Match their interests – Help them find the right book – it doesn’t matter if it’s fiction, poetry, comic books or non-fiction. Try our top recommendations.

All reading is good – Don’t discount non-fiction, comics, graphic novels, magazines and leaflets. Reading is reading and it is all good.

Get comfortable! – Snuggle up somewhere warm and cosy with your child, either in bed, on a beanbag or on the sofa, or make sure they have somewhere comfy when reading alone.

Ask questions – To keep them interested in the story, ask your child questions as you read such as, ‘What do you think will happen next?’ or ‘Where did we get to last night? Can you remember what had happened already?’

Read whenever you get the chance – Bring along a book or magazine for any time your child has to wait, such as at a doctor’s surgery.

Rhyme and repetition – Books and poems which include rhyme and repetition are great for encouraging your child or children to join in and remember the words.

 

Click on the link to read 17 Children’s Books You Still Love as an Adult

Click on the link to read The Telegraph’s Best Children’s Book of All Time

Click on the link to read The New York Public Library’s 100 Most Requested Children’s Books

Click on the link to read Stunning Photographs of the Most Beautiful Libraries in the World

Click on the link to read The Call to Stop Kids From Reading Books they Actually Enjoy

Click on the link to read The Classic Children’s Books they Tried to Ban

Click on the link to read How Spelling Mistakes can Turn a Compliment into Something Quite Different.

17 Children’s Books You Still Love as an Adult

April 13, 2014

 

places

 

List courtesy of huffingtonpost.com:

 

1. “The Story of Ferdinand”
ferdinand
“I think one of the joys of parenthood was re-connecting with books from my youth that I shared with my kids when they were little,” said Hank Zona.

2. “Go, Dog. Go!”
“I still love the dog party in the tree and ‘Do you like my hat?'” said Jim Britt.

3. “The Laura Ingalls Wilder books”
“Have reread them several times…as an adult,” said Ellen Whitford.

4. “The Phantom Tollbooth”
phantom
“The plays on words, the messages about the importance of numbers and words and feelings, the Jules Feiffer drawings… it just gets better with every reading,” said Anne Bagamery.

5. “My Side of the Mountain”
“Read it will all my kids,” said Liz Moore.

6. “Bridge to Terabithia”
“I think some of the upper elementary school/middle school books are more poignant than adult fiction,” said Melissa Wagner-Bigelow.

7. “The Giving Tree”
giving tree
“Makes me smile when I see it,” said Sherry Kerrigan.

8. “Katy No-Pocket”
“Such a sweet story,” said Linda Maltz Wolff.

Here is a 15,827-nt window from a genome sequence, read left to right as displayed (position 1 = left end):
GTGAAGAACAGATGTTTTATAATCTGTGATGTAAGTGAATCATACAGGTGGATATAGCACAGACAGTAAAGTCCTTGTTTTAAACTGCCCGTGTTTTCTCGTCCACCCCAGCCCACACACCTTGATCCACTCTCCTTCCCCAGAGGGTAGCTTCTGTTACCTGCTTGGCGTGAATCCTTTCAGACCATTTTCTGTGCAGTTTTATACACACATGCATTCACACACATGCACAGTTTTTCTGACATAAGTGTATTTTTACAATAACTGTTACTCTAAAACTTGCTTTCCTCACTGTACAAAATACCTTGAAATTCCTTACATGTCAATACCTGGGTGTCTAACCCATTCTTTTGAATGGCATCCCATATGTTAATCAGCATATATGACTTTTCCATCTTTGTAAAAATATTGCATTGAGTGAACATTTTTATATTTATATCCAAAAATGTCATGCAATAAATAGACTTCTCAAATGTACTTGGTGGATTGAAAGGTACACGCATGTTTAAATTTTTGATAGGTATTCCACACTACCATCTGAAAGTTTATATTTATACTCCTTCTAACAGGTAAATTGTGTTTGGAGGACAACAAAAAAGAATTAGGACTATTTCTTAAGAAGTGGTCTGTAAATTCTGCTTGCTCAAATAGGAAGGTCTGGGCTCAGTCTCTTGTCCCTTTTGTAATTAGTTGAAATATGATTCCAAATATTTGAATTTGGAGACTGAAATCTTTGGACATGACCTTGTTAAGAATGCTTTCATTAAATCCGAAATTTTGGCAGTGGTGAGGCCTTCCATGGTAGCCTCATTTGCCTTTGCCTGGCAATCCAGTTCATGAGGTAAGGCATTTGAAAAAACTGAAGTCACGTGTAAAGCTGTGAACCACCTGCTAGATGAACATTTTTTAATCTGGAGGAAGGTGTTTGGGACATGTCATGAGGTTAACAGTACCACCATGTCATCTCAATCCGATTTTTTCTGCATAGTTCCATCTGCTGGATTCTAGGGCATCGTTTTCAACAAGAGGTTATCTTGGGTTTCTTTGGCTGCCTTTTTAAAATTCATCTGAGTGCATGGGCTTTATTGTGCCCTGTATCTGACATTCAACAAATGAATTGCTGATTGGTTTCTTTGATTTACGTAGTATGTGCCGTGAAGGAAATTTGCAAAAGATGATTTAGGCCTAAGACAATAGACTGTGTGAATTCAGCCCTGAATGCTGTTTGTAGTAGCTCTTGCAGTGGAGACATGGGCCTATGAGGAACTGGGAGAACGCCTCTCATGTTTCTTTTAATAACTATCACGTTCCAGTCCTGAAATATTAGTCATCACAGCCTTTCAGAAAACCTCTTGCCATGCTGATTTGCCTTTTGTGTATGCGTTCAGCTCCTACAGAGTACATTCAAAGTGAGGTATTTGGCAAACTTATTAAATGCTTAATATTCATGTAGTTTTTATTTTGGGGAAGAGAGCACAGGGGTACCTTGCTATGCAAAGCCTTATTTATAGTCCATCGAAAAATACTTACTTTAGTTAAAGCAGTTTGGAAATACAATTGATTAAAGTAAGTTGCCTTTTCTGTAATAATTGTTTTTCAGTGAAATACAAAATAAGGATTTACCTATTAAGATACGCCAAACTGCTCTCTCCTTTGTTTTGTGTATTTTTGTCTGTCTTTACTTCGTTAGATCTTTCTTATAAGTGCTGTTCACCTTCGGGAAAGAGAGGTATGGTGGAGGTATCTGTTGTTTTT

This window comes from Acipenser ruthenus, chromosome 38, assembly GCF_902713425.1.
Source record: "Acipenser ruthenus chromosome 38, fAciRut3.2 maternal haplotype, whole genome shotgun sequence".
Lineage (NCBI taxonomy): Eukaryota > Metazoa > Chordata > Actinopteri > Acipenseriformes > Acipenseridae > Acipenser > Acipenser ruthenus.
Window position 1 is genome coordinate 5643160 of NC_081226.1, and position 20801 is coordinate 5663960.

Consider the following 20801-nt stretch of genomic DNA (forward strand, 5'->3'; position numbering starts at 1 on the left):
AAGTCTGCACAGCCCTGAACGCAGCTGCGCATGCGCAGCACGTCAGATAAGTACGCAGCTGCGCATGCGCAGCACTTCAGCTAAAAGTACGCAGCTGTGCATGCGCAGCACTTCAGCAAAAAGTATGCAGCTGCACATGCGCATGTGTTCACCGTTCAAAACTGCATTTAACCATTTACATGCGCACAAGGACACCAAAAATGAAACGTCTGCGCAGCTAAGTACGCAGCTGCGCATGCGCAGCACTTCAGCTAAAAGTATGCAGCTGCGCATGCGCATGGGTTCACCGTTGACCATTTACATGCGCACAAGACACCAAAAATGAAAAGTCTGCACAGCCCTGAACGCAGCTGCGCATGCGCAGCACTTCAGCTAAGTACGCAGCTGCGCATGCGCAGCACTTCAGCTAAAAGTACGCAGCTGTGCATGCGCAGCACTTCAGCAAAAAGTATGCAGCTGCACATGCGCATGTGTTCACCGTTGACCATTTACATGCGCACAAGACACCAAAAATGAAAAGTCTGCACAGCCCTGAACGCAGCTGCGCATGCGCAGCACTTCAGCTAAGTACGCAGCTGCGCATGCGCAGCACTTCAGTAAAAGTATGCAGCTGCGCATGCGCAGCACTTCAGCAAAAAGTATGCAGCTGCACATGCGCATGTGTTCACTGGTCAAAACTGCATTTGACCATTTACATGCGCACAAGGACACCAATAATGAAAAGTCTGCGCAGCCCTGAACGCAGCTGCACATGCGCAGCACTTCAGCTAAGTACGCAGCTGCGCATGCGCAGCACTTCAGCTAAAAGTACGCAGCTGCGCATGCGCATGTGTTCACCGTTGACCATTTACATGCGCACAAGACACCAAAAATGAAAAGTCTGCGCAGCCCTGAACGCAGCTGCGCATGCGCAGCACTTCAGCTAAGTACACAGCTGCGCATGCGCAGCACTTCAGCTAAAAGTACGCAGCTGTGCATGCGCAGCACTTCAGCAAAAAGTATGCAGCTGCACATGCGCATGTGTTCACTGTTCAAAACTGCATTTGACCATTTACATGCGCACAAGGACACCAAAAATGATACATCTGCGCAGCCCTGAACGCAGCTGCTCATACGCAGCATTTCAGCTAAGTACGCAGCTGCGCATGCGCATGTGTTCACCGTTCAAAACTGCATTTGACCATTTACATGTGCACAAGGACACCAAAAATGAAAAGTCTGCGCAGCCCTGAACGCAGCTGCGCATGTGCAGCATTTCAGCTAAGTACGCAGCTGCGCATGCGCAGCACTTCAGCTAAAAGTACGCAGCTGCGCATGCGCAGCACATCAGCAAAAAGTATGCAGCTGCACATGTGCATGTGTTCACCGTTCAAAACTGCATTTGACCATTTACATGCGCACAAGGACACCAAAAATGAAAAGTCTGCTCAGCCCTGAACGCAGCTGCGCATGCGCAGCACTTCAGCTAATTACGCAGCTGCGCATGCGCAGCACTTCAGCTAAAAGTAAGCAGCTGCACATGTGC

9. “Favorite Tales of Monsters and Trolls”
“I loved the art in that so much, I recently spent $40 on Amazon for a somewhat ratty paperback copy of it,” said Chris Nesi.

10. “Chronicles of Narnia” series
narnia
“They opened up such a rich life of the imagination,” said Chris Schons.

11. “All-of-a-Kind Family”
“NY In the 19th Century. Family with five sisters, I had only brothers!” said Lisa Endlich Heffernan.

12. “Keeper of the Bees” and “Girl of the Limberlost”
“They’re straightforwardly moral — a throwback to a quaint and simpler time — and all about living in harmony with nature,” said Marcia Lawrence.

13. “Arm in Arm”
arm
“Circa 1969. My favorite book when I was around 4 or 5. Puts the world in a different perspective with artsy illustrations. I still have it. It’s in the bookshelf in my house,” said Hollie Reddington.

14. “Wylly Folk St. John Mysteries” series
“I was a HUGE fan… my daughter loves them, too,” said Faith Peppers.

15. “Sammy the Seal”
“Cause it was the first book I ever read,” said Robin Hoffman.

16. “From the Mixed-Up Files of Mrs. Basil E. Frankweiler”
basil
“It totally fueled my imagination and made me dream of sleeping in the museum,” said Lois Alter Mark. “As a child growing up in New York, I used to visit the Met and try to find places where I could stow away and make that happen. To this day, when I visit, it brings back all those memories and transports me right back into the joy I experienced… that’s what a great book can do.”

“I remember growing up in Kansas and thinking how cool would that be to live in the metropolitan museum of art in NYC. well now I live in NYC and can confirm that this is city is like one huge museum and still very cool,” said Mary Lynn Manning.

17. “Chip Hilton Series”
“Those books that I read in the 1950s helped inspire me to become an athlete and writer,” said Mark Stodghill.

 

 

Click on the link to read Student Writes Nasty Letter to Teacher and Teacher Corrects it!

Click on the link to read The Telegraph’s Best Children’s Book of All Time

Click on the link to read The New York Public Library’s 100 Most Requested Children’s Books